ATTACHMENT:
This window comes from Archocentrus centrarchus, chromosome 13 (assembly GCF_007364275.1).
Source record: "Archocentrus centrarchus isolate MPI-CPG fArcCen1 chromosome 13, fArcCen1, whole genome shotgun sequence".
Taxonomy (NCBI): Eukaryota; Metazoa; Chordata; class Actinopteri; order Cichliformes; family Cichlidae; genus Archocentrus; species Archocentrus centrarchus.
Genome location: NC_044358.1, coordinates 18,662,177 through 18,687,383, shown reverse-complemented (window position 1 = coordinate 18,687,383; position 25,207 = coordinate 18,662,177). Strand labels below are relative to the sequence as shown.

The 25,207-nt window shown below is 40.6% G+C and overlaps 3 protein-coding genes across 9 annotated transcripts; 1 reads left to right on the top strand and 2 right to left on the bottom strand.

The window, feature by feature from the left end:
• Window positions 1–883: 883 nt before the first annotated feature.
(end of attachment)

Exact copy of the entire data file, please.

This window comes from Archocentrus centrarchus, chromosome 13 (assembly GCF_007364275.1).
Source record: "Archocentrus centrarchus isolate MPI-CPG fArcCen1 chromosome 13, fArcCen1, whole genome shotgun sequence".
Taxonomy (NCBI): Eukaryota; Metazoa; Chordata; class Actinopteri; order Cichliformes; family Cichlidae; genus Archocentrus; species Archocentrus centrarchus.
Genome location: NC_044358.1, coordinates 18,662,177 through 18,687,383, shown reverse-complemented (window position 1 = coordinate 18,687,383; position 25,207 = coordinate 18,662,177). Strand labels below are relative to the sequence as shown.

The 25,207-nt window shown below is 40.6% G+C and overlaps 3 protein-coding genes across 9 annotated transcripts; 1 reads left to right on the top strand and 2 right to left on the bottom strand.

The window, feature by feature from the left end:
• Window positions 1–883: 883 nt before the first annotated feature.